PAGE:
That said, if you are going to drive 500 miles the dealer should at least have CW IVs to demo with. Even then, just the other associated equipment  and room will be different enough to make things difficult. If it was a one hour drive, maybe? But you are talking about driving a total of 1000 miles to audition an amp that will sound very different when you get it home.

 

My suggestion is to find a dealer that will allow in home auditions. You pay shipping both ways if need be. This will be less than the cost of gas, food, a hotel stay, and your time.

 

You are right to solicit user opinions on gear before you buy. But listening to it in your own room should be the deciding factor.

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Matallo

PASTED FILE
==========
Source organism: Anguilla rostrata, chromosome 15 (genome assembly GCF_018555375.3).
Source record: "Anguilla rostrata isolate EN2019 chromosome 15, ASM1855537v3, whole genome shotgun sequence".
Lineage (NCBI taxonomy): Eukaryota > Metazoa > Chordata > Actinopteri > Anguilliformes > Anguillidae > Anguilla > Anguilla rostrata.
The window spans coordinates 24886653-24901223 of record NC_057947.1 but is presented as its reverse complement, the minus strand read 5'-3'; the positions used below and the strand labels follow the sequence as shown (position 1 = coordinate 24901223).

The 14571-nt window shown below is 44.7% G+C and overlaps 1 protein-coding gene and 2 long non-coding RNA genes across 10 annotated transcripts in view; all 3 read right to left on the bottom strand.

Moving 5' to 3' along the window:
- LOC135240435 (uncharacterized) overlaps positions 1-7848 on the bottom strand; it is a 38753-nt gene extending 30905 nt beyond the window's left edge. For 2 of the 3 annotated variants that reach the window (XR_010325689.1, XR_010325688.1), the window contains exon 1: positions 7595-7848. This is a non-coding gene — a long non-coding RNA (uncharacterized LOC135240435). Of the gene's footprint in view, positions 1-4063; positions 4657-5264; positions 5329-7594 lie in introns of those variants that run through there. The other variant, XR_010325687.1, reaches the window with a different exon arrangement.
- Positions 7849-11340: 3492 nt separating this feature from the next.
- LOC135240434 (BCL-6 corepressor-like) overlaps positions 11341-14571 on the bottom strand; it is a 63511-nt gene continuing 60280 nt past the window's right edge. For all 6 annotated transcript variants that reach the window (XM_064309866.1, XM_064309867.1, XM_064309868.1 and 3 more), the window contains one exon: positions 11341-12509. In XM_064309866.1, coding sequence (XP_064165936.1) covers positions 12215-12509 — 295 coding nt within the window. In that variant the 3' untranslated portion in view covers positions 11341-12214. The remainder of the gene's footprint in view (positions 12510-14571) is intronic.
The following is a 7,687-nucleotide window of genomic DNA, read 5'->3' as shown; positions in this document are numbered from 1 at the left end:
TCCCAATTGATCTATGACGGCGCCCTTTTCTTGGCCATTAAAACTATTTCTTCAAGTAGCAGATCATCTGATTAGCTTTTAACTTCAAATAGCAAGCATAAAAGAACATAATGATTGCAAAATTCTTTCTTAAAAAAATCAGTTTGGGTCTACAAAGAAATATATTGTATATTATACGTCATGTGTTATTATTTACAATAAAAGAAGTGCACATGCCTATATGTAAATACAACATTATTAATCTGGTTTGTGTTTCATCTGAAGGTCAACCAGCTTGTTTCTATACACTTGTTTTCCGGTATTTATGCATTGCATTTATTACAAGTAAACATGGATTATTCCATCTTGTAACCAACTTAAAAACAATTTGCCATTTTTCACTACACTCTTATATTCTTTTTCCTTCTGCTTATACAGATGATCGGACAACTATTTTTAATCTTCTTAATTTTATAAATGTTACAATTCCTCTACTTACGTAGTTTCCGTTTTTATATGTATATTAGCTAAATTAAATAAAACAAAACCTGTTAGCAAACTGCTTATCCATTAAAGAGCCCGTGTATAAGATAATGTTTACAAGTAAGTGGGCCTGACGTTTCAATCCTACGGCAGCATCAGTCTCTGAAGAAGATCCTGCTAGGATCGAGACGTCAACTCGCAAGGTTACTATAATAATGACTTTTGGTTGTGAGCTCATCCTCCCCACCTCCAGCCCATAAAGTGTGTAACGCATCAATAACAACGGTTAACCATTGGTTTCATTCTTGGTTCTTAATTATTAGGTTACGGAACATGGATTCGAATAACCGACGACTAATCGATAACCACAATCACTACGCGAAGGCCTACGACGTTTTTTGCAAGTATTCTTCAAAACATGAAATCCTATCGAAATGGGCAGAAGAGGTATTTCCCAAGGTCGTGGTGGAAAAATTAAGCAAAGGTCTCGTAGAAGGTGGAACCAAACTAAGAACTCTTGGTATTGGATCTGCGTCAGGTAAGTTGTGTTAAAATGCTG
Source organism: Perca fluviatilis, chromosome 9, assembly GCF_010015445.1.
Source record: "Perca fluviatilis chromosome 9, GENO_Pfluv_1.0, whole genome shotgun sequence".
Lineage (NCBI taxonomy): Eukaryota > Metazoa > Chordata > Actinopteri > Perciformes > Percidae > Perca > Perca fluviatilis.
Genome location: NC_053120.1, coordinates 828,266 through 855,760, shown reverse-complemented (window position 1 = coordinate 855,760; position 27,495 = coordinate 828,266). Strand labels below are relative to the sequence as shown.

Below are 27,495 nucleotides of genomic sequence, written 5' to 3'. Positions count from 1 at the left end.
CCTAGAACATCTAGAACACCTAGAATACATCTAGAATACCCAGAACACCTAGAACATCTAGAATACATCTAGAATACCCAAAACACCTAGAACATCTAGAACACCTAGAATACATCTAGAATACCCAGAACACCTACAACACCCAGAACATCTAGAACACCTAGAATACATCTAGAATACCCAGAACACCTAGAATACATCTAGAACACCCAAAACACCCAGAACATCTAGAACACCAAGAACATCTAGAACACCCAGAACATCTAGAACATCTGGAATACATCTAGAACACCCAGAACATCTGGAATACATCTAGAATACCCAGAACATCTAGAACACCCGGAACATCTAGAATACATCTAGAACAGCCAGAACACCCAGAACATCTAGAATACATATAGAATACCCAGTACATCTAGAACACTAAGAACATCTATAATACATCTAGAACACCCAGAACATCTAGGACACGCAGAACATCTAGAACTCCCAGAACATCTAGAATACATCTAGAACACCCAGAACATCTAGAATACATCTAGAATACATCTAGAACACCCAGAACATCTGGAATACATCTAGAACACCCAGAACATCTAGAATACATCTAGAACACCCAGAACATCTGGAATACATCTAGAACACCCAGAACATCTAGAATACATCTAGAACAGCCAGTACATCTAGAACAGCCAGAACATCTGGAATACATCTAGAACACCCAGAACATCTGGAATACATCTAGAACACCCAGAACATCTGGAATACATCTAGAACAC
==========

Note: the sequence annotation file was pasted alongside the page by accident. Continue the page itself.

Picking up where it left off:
I run a Mc 152/ C 48 system with my Chorus II's..... Which I occasionally switch out to Forte. Great sounding system with both sets of speakers. To be honest.... While I'll probably keep the Mac's.... A tube set is probably in my future. A good friend has a great tube system to drive his Chorus II's. He runs a Pima Luna  with a Vincent preamp..... Great sounding...... Very detailed... 

 

Just my thoughts.... 

George 

 

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@Metallo

Recently I purchased an MC275 and a vintage MX110Z to drive my Cornwalls. The result was magical! My Cornwalls never sounded so good. 

I have a friend with an MC240 and a C22, also a spectacular pairing. 

Speak withe the guys at AudioClassics.com. They can give you the advice you seek.

Good Luck,

Jerry

 

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Personally, I see no need to insist on demoing the McIntosh w/ your speakers.  The CW IVs are breeze to drive so there's no reason to think they could be a poor match.  Buy whichever Macs best suit your aesthetic and features requirements and you'll be golden.  

 

I have a McIntosh MA6600 driving my CWs.  Sounds great